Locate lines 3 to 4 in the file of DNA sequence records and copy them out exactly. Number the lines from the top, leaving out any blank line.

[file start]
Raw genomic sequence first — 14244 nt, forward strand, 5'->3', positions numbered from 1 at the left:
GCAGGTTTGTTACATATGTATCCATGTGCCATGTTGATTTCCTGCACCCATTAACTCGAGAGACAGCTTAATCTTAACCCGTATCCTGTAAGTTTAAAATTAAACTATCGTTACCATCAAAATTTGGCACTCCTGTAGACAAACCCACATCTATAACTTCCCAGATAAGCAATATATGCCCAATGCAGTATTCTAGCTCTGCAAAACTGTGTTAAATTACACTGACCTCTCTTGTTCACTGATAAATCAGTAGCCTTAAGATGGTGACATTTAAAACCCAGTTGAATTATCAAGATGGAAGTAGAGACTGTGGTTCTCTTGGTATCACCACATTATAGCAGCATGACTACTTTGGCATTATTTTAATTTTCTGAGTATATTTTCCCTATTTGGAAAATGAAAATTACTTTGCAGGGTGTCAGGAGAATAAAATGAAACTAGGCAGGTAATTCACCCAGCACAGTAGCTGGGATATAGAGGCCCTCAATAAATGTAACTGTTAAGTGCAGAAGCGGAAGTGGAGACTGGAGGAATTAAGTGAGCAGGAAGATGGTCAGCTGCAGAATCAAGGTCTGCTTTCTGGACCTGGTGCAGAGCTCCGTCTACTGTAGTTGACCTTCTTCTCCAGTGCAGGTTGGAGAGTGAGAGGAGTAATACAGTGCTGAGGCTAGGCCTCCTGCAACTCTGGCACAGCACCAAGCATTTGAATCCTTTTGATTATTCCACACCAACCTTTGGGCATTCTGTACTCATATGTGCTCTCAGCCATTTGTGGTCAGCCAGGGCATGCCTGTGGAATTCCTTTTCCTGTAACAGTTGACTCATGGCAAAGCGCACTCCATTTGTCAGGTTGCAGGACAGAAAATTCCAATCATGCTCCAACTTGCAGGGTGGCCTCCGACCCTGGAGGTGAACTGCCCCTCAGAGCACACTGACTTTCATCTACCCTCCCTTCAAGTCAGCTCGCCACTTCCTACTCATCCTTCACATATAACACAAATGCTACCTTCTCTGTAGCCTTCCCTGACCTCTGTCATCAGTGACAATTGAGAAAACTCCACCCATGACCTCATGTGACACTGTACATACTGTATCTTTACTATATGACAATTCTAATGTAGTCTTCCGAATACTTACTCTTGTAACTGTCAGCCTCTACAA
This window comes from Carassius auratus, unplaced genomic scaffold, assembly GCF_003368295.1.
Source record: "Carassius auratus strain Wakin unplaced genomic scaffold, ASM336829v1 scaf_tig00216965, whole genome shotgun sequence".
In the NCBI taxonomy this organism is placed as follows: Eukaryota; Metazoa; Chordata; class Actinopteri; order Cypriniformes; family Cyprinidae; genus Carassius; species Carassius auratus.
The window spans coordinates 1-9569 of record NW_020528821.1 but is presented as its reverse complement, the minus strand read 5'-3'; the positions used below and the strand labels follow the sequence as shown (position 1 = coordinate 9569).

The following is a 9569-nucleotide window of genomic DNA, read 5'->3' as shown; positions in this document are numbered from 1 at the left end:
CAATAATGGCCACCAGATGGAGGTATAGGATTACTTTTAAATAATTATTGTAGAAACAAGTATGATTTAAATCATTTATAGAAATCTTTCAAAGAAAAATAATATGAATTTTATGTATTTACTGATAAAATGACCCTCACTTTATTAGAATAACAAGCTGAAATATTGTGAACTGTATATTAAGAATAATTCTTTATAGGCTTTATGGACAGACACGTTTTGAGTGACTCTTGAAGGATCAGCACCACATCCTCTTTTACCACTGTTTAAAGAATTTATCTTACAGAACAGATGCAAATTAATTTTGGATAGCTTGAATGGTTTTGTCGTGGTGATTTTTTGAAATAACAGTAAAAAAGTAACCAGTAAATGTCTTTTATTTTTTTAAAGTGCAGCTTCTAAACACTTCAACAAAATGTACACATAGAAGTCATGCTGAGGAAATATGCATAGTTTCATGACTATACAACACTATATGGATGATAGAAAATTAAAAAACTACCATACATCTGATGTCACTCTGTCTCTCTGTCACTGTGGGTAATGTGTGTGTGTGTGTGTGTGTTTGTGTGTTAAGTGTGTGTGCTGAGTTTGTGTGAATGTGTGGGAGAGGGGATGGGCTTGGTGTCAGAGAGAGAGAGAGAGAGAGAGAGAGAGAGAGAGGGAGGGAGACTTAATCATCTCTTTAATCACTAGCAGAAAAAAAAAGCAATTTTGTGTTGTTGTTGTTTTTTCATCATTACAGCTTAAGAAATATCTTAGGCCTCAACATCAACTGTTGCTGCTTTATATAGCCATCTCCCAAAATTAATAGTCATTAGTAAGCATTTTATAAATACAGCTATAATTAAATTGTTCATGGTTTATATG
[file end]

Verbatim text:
This window comes from Carassius auratus, unplaced genomic scaffold, assembly GCF_003368295.1.
Source record: "Carassius auratus strain Wakin unplaced genomic scaffold, ASM336829v1 scaf_tig00216965, whole genome shotgun sequence".